The CFTC complaint alleges that, from at least March 2000 to the present, the firms enticed 400 unsophisticated retail customers in the US to invest in managed foreign currency trading accounts by offering substantial profits with little risk.
According to the complaint, after the customers invested their money, the firms fleeced them of their investments in three ways: by using trading strategies that locked in customer losses, imposing commissions and placing restrictions on orders that made profits unlikely, and continuing to trade after customers asked for their accounts to be closed. The complaint alleges that most of the $15 million in customer funds was lost through trading losses, commissions and fees.
The CFTC also alleges that the defendants used inexperienced salespeople who solicited family and friends to invest. It also names Sociedade Comercial Siu Lap Limitada (Siu Lap) of Macao as a relief defendant, and alleges that it unlawfully received more than $4 million of the fraudulently obtained funds from the defendants, and should return it.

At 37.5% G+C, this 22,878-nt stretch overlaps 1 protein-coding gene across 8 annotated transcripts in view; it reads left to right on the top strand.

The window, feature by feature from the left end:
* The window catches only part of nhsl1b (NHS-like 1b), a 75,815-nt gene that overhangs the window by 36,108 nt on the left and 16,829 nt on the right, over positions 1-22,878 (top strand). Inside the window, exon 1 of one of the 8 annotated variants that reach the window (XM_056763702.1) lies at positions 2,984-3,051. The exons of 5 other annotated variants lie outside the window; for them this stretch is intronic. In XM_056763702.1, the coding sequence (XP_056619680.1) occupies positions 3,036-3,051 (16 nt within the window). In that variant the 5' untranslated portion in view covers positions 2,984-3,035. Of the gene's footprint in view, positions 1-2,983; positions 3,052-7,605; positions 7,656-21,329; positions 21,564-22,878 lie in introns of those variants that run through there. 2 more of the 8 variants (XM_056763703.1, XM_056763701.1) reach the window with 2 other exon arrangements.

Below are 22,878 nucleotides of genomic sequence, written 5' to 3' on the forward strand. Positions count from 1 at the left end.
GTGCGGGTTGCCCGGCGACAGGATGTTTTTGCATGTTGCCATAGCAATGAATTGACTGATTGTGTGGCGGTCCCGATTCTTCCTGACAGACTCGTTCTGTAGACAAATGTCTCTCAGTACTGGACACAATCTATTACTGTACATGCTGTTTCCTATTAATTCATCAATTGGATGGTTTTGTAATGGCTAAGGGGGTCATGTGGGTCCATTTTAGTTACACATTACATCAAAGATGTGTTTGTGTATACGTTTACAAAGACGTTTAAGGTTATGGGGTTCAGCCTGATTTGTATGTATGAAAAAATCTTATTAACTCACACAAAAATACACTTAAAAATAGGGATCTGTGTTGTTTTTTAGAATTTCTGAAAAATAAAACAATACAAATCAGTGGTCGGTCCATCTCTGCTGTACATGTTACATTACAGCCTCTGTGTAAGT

The government obtained a court order shortly after the CFTC filed its complaint to freeze the assets of the individuals and companies involved. The CFTC is seeking preliminary and permanent injunctive relief, restitution for customers, disgorgement of ill-gotten gains and civil monetary penalties of up to $120,000 for each violation of the Commodity Exchange Act ($110,000 for each violation occurring before October 23, 2000), or three times the monetary gain to defendants, whichever is the greater.